Configuring the SSH Daemon
While sshd comes with a perfectly usable configuration, you might want to tweak the settings once you learn all the features sshd(8) offers. The configuration file /etc/ssh/sshd_config lists all the default settings, commented out with a hash mark (#). If you want to change the value for a setting, uncomment the entry and change its value.
We won’t discuss all the available sshd options; that would take a rather large book of its own. Moreover, OpenSSH advances quickly enough to make that text obsolete. Instead, we’ll focus on some of the more common desirable configuration changes people make.
    After changing the SSH daemon’s configuration, restart the daemon with
# /etc/rc.d/sshd restart

VersionAddendum FreeBSD-20061110
The VersionAddendum appears in the server name when you connect to sshd’s
TCP port. Some people recommend changing this to disguise the operating system version. Identifying a computer’s operating system is simple enough, however, by using fingerprinting techniques on packets exchanged with the host, so this isn’t generally worth the time. (On the other hand, changing
the VersionAddendum to DrunkenBadgerSoftware because it amuses you might
be worthwhile.)

Port 22
sshd(8) defaults to listening to TCP port 22. If you want, you can change this to a nonstandard port. If you want sshd to listen to multiple ports (e.g., port 443 in addition to port 22, to bypass a badly configured firewall), you can include multiple Port entries on separate lines:
Port 22
Port 443
Protocol 2
Any modern SSH install only supports version 2 of the SSH protocol by default. SSH version 1 has security problems, and SSH version 2 clients are now free for all widely deployed systems. sshd(8) still supports version 1, however, and you can enable its support here even though it has poor security. List your permitted protocol versions in order of preference, separated by commas.

sshd defaults to listening for incoming requests on all IP addresses on the machine. If you need to restrict the range of addresses to listen on (for example, on a jail server), you can specify it here:
If you want sshd to listen on multiple addresses, use multiple ListenAddress lines.

SyslogFacility AUTH and LogLevel INFO
These two settings control how sshd(8) logs connection information.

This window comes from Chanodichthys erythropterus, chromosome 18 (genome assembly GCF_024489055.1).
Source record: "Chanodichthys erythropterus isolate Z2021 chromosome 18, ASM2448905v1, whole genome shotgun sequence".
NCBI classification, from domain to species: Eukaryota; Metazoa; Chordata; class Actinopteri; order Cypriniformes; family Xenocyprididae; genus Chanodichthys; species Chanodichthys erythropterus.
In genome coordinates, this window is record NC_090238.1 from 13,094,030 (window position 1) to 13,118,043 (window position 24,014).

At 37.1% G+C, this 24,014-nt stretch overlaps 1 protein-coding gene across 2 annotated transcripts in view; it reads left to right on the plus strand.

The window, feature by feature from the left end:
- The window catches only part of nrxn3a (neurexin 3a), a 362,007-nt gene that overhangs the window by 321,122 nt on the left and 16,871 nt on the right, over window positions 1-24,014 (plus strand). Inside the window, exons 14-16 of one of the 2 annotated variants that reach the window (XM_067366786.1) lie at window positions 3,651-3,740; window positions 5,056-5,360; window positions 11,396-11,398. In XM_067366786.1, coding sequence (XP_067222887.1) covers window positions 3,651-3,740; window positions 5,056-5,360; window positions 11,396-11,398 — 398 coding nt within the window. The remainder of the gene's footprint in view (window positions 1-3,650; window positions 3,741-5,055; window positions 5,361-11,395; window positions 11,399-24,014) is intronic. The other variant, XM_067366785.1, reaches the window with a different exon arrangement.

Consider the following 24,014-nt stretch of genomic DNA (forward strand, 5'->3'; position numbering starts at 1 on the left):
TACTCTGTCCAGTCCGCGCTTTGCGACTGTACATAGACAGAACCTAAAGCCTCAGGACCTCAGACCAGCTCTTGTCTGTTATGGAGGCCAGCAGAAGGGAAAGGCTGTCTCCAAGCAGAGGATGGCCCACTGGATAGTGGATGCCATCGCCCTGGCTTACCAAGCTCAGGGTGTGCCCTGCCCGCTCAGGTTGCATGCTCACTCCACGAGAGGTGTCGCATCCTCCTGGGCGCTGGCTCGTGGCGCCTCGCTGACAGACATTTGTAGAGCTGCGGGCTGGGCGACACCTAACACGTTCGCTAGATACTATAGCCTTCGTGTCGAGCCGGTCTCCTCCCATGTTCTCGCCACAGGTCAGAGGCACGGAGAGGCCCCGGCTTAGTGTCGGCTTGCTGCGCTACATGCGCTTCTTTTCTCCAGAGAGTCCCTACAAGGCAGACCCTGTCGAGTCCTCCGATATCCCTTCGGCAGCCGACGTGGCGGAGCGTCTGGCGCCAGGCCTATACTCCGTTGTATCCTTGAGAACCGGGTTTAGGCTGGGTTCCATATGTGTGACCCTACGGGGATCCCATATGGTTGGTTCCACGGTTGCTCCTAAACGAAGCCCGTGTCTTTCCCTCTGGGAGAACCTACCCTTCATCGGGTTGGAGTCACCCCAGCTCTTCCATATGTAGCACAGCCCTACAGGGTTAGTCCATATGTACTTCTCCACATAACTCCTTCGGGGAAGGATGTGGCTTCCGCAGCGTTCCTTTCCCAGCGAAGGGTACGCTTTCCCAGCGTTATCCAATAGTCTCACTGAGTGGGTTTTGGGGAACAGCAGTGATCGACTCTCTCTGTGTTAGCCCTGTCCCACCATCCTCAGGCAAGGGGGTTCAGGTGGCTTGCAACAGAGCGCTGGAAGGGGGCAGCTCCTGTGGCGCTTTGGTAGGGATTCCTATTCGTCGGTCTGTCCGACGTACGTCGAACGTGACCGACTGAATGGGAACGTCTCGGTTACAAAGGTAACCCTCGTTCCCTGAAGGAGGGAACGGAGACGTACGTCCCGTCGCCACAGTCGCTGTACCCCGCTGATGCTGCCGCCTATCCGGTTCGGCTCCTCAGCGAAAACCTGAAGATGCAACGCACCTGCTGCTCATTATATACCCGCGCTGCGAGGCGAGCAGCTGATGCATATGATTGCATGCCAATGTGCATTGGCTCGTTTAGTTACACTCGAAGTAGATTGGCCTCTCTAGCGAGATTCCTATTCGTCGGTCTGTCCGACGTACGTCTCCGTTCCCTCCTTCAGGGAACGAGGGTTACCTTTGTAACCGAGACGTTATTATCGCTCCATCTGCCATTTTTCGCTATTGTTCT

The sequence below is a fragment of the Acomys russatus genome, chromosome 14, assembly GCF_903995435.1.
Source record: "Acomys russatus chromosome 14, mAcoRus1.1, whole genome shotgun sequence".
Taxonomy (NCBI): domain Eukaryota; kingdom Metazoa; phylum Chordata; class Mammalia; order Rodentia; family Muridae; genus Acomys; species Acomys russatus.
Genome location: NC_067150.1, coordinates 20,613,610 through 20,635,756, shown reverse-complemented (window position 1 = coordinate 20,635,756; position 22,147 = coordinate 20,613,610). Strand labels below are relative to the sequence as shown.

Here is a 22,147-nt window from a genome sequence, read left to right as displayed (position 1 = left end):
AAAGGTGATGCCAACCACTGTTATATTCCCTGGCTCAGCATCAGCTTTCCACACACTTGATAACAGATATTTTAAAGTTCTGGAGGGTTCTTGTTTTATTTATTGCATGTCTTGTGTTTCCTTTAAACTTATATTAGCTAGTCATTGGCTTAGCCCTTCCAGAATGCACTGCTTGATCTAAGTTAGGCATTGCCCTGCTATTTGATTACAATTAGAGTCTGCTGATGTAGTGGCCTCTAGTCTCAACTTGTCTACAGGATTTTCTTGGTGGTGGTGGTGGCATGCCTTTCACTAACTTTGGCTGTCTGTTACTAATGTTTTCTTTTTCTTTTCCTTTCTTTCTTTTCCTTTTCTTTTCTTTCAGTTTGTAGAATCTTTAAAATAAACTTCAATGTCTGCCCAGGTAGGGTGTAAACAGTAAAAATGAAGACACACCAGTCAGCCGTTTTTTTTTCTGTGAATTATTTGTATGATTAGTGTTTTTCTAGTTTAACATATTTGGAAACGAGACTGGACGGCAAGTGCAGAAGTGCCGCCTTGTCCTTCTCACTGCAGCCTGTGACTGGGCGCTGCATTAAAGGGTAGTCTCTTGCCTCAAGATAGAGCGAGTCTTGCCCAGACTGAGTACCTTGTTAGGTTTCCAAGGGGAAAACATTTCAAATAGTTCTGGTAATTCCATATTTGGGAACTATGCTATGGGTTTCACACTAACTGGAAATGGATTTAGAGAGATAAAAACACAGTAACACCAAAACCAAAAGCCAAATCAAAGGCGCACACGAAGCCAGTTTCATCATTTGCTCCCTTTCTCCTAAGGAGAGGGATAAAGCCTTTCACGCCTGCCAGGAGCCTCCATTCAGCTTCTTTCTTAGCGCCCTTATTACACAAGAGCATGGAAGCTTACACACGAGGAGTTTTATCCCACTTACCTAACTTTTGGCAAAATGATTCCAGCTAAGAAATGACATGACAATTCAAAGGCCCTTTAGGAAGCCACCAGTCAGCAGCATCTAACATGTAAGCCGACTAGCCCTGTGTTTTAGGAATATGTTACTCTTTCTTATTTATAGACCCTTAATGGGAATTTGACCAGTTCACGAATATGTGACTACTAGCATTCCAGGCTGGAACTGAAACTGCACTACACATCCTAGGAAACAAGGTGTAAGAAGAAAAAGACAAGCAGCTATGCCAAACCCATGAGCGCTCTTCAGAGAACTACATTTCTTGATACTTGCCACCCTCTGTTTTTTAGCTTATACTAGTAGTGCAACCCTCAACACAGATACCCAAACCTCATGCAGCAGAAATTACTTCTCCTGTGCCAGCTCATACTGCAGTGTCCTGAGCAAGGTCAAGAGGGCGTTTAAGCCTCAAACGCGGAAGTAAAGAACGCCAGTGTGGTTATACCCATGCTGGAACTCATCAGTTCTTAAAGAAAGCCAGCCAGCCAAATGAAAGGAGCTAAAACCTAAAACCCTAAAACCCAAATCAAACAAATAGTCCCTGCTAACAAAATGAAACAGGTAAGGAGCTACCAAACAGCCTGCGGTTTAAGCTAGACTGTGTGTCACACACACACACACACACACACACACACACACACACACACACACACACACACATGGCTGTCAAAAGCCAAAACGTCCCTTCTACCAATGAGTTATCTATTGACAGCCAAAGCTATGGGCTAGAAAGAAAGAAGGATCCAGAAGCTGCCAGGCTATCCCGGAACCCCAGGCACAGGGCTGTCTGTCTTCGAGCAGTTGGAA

LoginGraceTime 2m
This controls how long a user has to log in after getting connected. If an incoming user connects but does not successfully log in within this time window, sshd drops the connection.

PermitRootLogin no
Do not let people log into your server as root. Instead, they should SSH in as a regular user and become root with su(1).
Allowing direct root logins eliminates any hope you have of identifying who misconfigured your system and allows intruders to cover their tracks much more easily.
MaxAuthTries 6
This is the number of times a user may attempt to enter a password during a single connection. After this number of unsuccessful attempts to log in, the user is disconnected.

AllowTcpForwarding yes
SSH allows users to forward arbitrary TCP/IP ports to a remote system. If your users have shell access, they can install their own port forwarders, so there’s little reason to disable this.

X11Forwarding yes
Unix-like operating systems use the X11 (or X) protocol to display graphical programs. In X, the display is separated from the physical machine. You can run, say, a web browser on one machine and display the results on another.
    As X has had a checkered security history, many admins reflexively disable X forwarding. Denying X forwarding over SSH doesn’t disable X forwarding in general, however.
Most users, if denied SSH-based X forwarding, just forward X over unencrypted TCP/IP using either X’s built-in network awareness or a third-party forwarder, which in most circumstances is far worse than allowing X over SSH. 
If your sshd server has the X libraries and client programs installed, a user can forward X one way or another; it’s best to let SSH handle the forwarding for you. If you don’t have the X software installed, then X11Forwarding has no effect.

MaxStartups 10
This is the number of connection attempts that can occur at the same time. If more users than specified by MaxStartups attempt to SSH to the server simultaneously, sshd(8) refuses some of the connection attempts until other users log in, timeout, or fail to log on enough times to be disconnected.

Banner /some/path
The banner is a message that is displayed before authentication occurs. The most common use for this option is to display legal warnings. The default is to not use a banner.

Subsystem sftp /usr/libexec/sftp-server
SSH allows you to securely copy files from one system to another with scp(1). While scp works well, it’s not very user-friendly. The sftp server provides an FTP-like interface to file transfer, reducing the amount of time you must spend on user education but still maintaining solid security.

Managing SSH User Access
By default, anyone with a legitimate shell can log into the server. Using the configuration variables AllowGroups, DenyGroups, AllowUsers , and DenyUsers,
sshd(8) lets you define particular users and groups that may or may not access your machine.
    When you explicitly list users who may SSH into a machine, any user who is not listed cannot SSH in. For example, the AllowGroups option lets you restrict SSH access to users in specified groups defined in /etc/group. If this option is set and a user is not in any of the allowed groups, he cannot log in. Separate multiple groups with spaces:

AllowGroups wheel webmaster dnsadmin
If you don’t want to give a whole group SSH access, you can list individual users with AllowUsers. By using AllowUsers, you disallow SSH access for everyone except the listed users.
    The DenyGroups list is the opposite of AllowGroups . Users in the specified system groups cannot log in.